The Improv by Budd Friedman – Exactly 55 years ago, Budd Friedman, a former advertising executive and aspiring Broadway producer, returned to his native New York City to open up a night club on West 44th Street in the city’s Hell’s Kitchen district (but not far from the theatre district).
It was called the “Improvisation”, and his original intention was to run a night spot for singers, musicians and especially the casts of the hit Broadway musicals of that period, to drop by after an evening’s performance to relax, unwind, enjoy reasonably-priced food, and maybe go on the club’s stage to perform an impromptu, or improvised, set to entertain the audience in attendance.
The Improvisation quickly became a success, attracting everyone from the cast of the hit Broadway musical “How To Succeed in Business Without Really Trying”, to Judy Garland, Liza Minnelli and up and comers like Better Midler, to enjoy the club’s relaxed atmosphere and maybe perform a number or two without the everyday pressures of putting on a good show. As the 60s progressed, the club began to attract another breed of performer, as established and neophyte comedians like Rodney Dangerfield and Richard Pryor began to perform at the club on a regular basis to try out their latest comic material.
By the 70s, the club shortened its name to “The Improv”, and it quickly became THE place in New York for stand-up comedians of all stripes to hang out with their comedic peers and try out and develop their material and comic personas in front of a live audience. By the time it opened up its Los Angeles club on Melrose in 1975, the Improv and its founder Budd Friedman not only was known for being the model of the comedy club that we know today, but it also became synonymous with being a training ground and star maker for some of the greatest names in stand-up comedy over the past 50 years, such as Robert Klein, Jerry Seinfeld, Billy Crystal, Larry David, Andy Kaufman, Drew Carey, Jay Leno and Jimmy Fallon.
“Without question, Budd is the father of modern-day stand-up. He made it possible for people to feel good about themselves with a real comedy audience,” said comedian Richard Lewis, who also got his beginnings at the Improv. “Budd Friedman was the first to give praise and recognition to great comedy and great comedians. He was the first guy to give real prestige to comedy. Budd turned us into stars.”
Gathering 55 years of memories, successes, setbacks and discoveries in the stand-up comedy world, Friedman has put together a memoir/oral history that is just as entertaining as the comedians who performed in front of the brick wall of its New York and Los Angeles locations, which is called, plainly enough, The Improv.
Friedman tells his story about the ups and downs of running such a legendary comedy club. But what gives this book so much balance and credence is that he allows the people who worked behind the scenes and the comedians who performed onstage the opportunity to tell their side of the story of the Improv. And what an impressive array of people who were interviewed for the book; besides the aforementioned people above, we get to hear from Judd Apatow, Bill Maher, Bob Saget, Chris Albrecht (who helped Friedman run the New York club and later became the head of HBO), Jimmie Walker, Paul Provenza, Danny Aiello (who started out as a bouncer at the Improv), David Steinberg and Jerry Stiller, amongst many others.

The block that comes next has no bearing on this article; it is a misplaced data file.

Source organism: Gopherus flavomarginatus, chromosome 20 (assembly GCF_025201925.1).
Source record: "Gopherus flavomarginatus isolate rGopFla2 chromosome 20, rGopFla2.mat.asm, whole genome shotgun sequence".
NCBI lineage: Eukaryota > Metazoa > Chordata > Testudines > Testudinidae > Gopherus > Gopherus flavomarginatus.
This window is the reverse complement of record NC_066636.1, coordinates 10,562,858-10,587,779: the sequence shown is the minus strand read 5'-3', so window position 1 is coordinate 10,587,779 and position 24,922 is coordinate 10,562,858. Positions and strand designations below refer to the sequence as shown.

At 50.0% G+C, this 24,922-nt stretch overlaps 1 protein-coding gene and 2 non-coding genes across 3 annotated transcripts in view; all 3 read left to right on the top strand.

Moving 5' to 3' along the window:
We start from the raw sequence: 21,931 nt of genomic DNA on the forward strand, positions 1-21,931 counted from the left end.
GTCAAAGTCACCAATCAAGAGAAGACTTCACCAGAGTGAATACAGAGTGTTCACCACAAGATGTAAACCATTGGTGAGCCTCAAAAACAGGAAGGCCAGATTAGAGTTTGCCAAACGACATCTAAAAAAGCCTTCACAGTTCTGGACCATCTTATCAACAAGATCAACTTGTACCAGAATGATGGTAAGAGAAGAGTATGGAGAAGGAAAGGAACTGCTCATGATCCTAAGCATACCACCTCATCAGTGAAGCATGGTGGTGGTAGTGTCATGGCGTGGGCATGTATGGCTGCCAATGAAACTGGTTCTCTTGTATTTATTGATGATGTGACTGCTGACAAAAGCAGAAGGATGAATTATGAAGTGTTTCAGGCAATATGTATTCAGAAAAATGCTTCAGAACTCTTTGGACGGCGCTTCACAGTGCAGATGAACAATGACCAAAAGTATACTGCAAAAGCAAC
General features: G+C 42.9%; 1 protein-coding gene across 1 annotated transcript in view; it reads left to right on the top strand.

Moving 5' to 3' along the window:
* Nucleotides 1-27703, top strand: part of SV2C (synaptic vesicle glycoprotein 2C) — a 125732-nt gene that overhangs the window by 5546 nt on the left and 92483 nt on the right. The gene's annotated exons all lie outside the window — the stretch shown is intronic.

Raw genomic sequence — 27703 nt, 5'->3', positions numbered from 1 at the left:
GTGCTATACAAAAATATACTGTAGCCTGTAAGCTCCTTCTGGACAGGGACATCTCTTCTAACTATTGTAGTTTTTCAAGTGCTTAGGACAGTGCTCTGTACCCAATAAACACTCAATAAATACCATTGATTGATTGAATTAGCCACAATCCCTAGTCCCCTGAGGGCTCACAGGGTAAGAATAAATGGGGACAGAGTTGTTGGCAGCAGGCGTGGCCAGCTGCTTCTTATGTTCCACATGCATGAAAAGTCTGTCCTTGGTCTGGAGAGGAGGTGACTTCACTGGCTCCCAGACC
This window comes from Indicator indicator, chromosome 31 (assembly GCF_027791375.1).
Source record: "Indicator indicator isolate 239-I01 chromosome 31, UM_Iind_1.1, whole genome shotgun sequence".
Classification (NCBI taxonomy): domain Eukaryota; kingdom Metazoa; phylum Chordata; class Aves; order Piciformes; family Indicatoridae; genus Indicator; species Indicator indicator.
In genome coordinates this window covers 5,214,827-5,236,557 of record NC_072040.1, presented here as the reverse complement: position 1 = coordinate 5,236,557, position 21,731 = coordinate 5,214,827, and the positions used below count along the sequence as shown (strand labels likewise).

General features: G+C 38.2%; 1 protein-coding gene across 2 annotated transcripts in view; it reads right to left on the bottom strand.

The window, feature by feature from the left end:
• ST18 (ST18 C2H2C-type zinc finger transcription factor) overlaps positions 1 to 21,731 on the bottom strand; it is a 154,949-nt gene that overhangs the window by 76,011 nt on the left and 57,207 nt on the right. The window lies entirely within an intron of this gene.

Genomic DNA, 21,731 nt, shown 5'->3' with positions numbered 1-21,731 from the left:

And what stories that are told: Rodney Dangerfield as an Improv fixture during the 60s (even after he opened his own comedy club in 1969); Friedman allowing a young Jay Leno to be regular after he found out that he commuted from Boston to New York three times in a row (his day job was to deliver cars for a Boston luxury car dealership) so that he can perform at the club; Friedman’s early recognition of the unorthodox comic genius of the late Andy Kaufman and Robin Williams; the tragic comic legacy of Freddie Prinze; Larry David’s rather erratic comic persona (in which one time he went onstage, surveyed that night’s audience, said “Nah,nah,nah, this isn’t going to work for me” and promptly left the stage); Bruce Smirnoff’s bizarre episode of driving a very inebriated, philandering Johnny Carson home from the Hollywood club in his Mercedes; and Friedman’s intense rivalry with dictatorial Comedy Store owner Mitzi Shore.
Although he sold the Hollywood Improv club several years ago (the original New York club closed its doors back in 1992), and Friedman is basically retired from the highly pressurized world of running a pioneering comedy club, he has given comedy fans a terrific record of his contribution to the world of modern stand-up comedy with his book The Improv. It’s a highly enjoyable look at a man who wanted to be a big time Broadway impresario, but ended up being present at the creation of the stand-up comedy revolution and through the Improv, was a witness and driving force to the evolution of this entertainment genre, and the places we go to in order to appreciate it.